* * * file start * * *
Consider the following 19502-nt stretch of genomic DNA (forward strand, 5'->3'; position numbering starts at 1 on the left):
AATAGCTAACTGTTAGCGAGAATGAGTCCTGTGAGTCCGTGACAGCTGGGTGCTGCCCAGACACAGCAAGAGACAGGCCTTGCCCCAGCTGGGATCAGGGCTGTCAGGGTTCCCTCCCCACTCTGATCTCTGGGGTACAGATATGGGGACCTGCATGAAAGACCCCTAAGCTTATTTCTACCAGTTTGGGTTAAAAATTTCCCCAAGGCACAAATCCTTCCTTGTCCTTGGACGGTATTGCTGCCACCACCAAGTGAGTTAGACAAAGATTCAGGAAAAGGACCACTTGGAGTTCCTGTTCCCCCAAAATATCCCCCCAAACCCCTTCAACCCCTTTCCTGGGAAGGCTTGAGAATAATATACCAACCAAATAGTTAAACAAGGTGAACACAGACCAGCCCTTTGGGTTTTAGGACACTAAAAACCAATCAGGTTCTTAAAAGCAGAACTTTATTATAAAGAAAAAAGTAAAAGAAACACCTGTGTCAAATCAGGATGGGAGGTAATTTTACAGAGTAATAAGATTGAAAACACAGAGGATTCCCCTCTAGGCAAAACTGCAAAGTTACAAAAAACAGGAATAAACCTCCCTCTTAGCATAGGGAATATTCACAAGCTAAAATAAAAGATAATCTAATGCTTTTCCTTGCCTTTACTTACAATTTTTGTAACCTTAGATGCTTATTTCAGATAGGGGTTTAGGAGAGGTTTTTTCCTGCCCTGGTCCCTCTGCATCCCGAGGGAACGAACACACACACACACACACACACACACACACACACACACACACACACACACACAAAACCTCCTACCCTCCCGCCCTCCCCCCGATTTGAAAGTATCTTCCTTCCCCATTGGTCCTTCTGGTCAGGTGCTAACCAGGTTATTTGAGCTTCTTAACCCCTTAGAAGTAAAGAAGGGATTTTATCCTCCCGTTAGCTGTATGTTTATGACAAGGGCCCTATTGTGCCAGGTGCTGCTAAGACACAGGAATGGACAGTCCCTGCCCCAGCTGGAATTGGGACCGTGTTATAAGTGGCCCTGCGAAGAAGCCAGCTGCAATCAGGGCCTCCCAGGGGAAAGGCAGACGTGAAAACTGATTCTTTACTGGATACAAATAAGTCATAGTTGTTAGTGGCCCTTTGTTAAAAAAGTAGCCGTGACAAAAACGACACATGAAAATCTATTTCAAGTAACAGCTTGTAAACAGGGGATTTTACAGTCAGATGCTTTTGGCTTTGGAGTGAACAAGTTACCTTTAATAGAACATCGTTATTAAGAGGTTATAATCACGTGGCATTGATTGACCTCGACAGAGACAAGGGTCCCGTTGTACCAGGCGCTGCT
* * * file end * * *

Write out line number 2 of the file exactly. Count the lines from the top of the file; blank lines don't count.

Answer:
AATAGCTAACTGTTAGCGAGAATGAGTCCTGTGAGTCCGTGACAGCTGGGTGCTGCCCAGACACAGCAAGAGACAGGCCTTGCCCCAGCTGGGATCAGGGCTGTCAGGGTTCCCTCCCCACTCTGATCTCTGGGGTACAGATATGGGGACCTGCATGAAAGACCCCTAAGCTTATTTCTACCAGTTTGGGTTAAAAATTTCCCCAAGGCACAAATCCTTCCTTGTCCTTGGACGGTATTGCTGCCACCACCAAGTGAGTTAGACAAAGATTCAGGAAAAGGACCACTTGGAGTTCCTGTTCCCCCAAAATATCCCCCCAAACCCCTTCAACCCCTTTCCTGGGAAGGCTTGAGAATAATATACCAACCAAATAGTTAAACAAGGTGAACACAGACCAGCCCTTTGGGTTTTAGGACACTAAAAACCAATCAGGTTCTTAAAAGCAGAACTTTATTATAAAGAAAAAAGTAAAAGAAACACCTGTGTCAAATCAGGATGGGAGGTAATTTTACAGAGTAATAAGATTGAAAACACAGAGGATTCCCCTCTAGGCAAAACTGCAAAGTTACAAAAAACAGGAATAAACCTCCCTCTTAGCATAGGGAATATTCACAAGCTAAAATAAAAGATAATCTAATGCTTTTCCTTGCCTTTACTTACAATTTTTGTAACCTTAGATGCTTATTTCAGATAGGGGTTTAGGAGAGGTTTTTTCCTGCCCTGGTCCCTCTGCATCCCGAGGGAACGAACACACACACACACACACACACACACACACACACACACACACACACACACACAAAACCTCCTACCCTCCCGCCCTCCCCCCGATTTGAAAGTATCTTCCTTCCCCATTGGTCCTTCTGGTCAGGTGCTAACCAGGTTATTTGAGCTTCTTAACCCCTTAGAAGTAAAGAAGGGATTTTATCCTCCCGTTAGCTGTATGTTTATGACAAGGGCCCTATTGTGCCAGGTGCTGCTAAGACACAGGAATGGACAGTCCCTGCCCCAGCTGGAATTGGGACCGTGTTATAAGTGGCCCTGCGAAGAAGCCAGCTGCAATCAGGGCCTCCCAGGGGAAAGGCAGACGTGAAAACTGATTCTTTACTGGATACAAATAAGTCATAGTTGTTAGTGGCCCTTTGTTAAAAAAGTAGCCGTGACAAAAACGACACATGAAAATCTATTTCAAGTAACAGCTTGTAAACAGGGGATTTTACAGTCAGATGCTTTTGGCTTTGGAGTGAACAAGTTACCTTTAATAGAACATCGTTATTAAGAGGTTATAATCACGTGGCATTGATTGACCTCGACAGAGACAAGGGTCCCGTTGTACCAGGCGCTGCT